Martin Buber in 1958: Old Zionism and Modern Israel (“Effects of Hitlerism”)

In this segment (3 of 4) of the article I unearthed in the files of Allan Solomonow, Jewish sage and philosopher Martin Buber continues to lovingly challenge Israel and all Zionists to beware not just fascist tendencies within all nationalisms, but explicitly the effect of Hitlerism on Jewish nationalism and Zionism. I didn’t first say it, but it does seem that in many regards, Hitler may have lost the war, but Hitlerism certainly did not.

Tomorrow I will include with the final posting of this piece the scan of the Jewish Newsletter from June 2, 1958 in which it first appeared.


[Martin Buber wrote:]

Effects of Hitlerism
[actual sub-heading in original article as is the emphasis in the first paragraph]:

“This organic phase of the settlement in Palestine went on till the days of Hitler. It was Hitler who brought Jewish masses to Palestine, not selected people who felt that here they must fulfill their lives and prepare the future. So, selective organic development was replaced by mass immigration and the indispensable necessity to find political force for its security. This was the hour when my great friend, the late Judah Leib Magnes, and I, and other friends felt that we must state clearly our own proposals. But the majority of the Jewish people preferred to learn from Hitler rather than from us. Hitler showed them that history does not go the way of the spirit but the way of power, and if a people is powerful enough, it can kill with impunity as many millions of another people as it wants to kill. This was the situation that we had to fight.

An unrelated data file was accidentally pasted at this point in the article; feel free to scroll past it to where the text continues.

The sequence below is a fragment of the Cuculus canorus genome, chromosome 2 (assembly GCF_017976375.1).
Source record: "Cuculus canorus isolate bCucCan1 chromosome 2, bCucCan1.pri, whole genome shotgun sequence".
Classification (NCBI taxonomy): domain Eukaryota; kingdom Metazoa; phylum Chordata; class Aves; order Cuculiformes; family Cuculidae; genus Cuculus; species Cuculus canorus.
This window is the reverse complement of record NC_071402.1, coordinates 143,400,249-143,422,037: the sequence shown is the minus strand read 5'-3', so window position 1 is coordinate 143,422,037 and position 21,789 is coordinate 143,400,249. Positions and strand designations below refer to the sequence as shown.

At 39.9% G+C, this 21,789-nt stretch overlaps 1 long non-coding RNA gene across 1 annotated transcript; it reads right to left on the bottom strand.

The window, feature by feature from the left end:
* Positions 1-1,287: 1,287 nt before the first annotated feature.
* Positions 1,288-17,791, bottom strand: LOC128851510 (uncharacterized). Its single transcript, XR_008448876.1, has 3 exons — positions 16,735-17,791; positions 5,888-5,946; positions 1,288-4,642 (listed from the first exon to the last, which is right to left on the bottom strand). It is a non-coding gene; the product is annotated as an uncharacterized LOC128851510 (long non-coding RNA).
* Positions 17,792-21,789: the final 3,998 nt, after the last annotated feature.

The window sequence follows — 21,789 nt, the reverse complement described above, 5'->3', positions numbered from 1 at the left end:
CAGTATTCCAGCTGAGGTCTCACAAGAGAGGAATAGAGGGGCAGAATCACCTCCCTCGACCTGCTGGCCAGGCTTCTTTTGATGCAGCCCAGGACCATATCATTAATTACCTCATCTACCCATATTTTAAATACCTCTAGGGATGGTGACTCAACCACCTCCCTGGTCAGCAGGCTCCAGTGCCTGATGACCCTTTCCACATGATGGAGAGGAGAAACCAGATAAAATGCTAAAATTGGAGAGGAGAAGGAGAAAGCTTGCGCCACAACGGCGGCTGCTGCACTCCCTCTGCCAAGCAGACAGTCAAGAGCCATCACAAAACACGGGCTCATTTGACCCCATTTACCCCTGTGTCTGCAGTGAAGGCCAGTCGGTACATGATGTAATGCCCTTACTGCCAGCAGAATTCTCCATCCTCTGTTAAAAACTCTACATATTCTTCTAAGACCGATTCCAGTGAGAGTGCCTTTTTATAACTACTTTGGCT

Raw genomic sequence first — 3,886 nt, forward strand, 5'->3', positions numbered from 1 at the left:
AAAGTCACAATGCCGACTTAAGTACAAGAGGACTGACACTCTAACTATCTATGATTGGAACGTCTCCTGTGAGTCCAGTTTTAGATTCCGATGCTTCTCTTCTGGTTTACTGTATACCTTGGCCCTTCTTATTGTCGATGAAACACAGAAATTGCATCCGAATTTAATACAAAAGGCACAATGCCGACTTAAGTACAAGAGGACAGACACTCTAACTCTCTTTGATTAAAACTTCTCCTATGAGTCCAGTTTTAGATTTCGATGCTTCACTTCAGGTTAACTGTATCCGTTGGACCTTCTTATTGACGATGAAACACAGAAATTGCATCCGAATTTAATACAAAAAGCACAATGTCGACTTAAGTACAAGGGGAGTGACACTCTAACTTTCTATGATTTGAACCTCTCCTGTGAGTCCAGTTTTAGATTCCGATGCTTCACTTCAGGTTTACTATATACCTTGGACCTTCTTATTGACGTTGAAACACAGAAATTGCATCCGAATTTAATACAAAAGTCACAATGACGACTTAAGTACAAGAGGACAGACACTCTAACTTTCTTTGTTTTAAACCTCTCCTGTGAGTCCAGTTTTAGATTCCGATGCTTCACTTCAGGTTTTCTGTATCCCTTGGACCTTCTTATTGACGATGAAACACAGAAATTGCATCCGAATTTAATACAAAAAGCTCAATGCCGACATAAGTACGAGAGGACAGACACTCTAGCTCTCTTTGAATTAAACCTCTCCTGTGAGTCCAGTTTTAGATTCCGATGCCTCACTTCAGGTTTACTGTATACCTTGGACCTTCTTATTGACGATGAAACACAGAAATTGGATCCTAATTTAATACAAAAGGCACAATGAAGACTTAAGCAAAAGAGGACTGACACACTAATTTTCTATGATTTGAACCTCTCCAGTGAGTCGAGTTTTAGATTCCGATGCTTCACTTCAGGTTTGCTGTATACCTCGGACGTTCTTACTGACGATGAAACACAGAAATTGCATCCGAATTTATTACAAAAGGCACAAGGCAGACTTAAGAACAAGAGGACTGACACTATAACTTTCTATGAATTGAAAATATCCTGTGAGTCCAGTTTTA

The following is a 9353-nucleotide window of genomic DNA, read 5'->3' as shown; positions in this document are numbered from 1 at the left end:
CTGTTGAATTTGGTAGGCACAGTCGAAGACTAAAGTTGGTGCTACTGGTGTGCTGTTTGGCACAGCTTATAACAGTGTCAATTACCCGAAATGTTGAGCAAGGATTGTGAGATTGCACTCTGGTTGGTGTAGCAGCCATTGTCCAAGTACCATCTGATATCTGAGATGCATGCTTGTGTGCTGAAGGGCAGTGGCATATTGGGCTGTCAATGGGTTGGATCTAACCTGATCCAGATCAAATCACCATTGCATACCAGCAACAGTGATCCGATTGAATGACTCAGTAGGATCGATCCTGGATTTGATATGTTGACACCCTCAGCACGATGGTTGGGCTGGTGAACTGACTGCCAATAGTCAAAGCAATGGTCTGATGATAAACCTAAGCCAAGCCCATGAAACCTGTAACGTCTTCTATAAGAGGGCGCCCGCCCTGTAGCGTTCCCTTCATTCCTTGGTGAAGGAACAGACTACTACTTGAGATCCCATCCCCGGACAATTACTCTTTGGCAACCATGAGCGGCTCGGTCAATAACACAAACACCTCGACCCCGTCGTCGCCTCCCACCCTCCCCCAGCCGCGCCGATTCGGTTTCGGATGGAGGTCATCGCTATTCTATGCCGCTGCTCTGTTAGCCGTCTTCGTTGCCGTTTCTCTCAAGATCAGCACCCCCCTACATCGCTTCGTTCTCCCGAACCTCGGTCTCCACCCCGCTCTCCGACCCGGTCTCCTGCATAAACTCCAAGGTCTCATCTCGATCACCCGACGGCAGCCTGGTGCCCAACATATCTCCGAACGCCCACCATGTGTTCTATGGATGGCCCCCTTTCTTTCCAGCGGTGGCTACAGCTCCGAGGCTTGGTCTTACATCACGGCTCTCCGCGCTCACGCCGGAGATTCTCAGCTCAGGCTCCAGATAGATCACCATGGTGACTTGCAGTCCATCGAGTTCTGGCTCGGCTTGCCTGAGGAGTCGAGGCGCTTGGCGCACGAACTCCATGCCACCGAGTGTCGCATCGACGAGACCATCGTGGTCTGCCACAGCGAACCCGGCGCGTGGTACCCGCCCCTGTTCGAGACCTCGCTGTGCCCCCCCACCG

“We of the Ichud made two suggestions, either one of which could have led the Jews and Arabs not only to coexistence, which was not enough in that critical hour, but to cooperation, the only possible form of coexistence in the Near East. The one was the plan for a bi-national state; the other was the plan for a federation. Magnes inclined more to the bi-national state, and I think he was right. At that time this plan had a chance. I am inclined to think that the plan which now has a future is the one for a federation, of while the State of Israel would be a member with equal rights and with a Magna Charta making its autonomous national civilization secure. This would make possible the economic development of the Near East through which the Near East could make a great and essential contribution to the future of mankind [sic -Jim].

“Things happened otherwise, as we know. We made the wrong political entry into Palestine; — partition — followed by the war of the Arabs against partition and against Israel. The most urgent question for us now is the question of the Palestine Arab refugees. Already ten years ago, I proposed that Israel should take the initiative and invite all the interested groups, states and churches alike, to a conference in order to work out a common solution to the problem of the refugees. The question of the refugees is decisive for Israel, yet so far as I can see, there is no Israel-Arab policy at all. Thus a situation has developed that is incomparably more difficult than any earlier one.”

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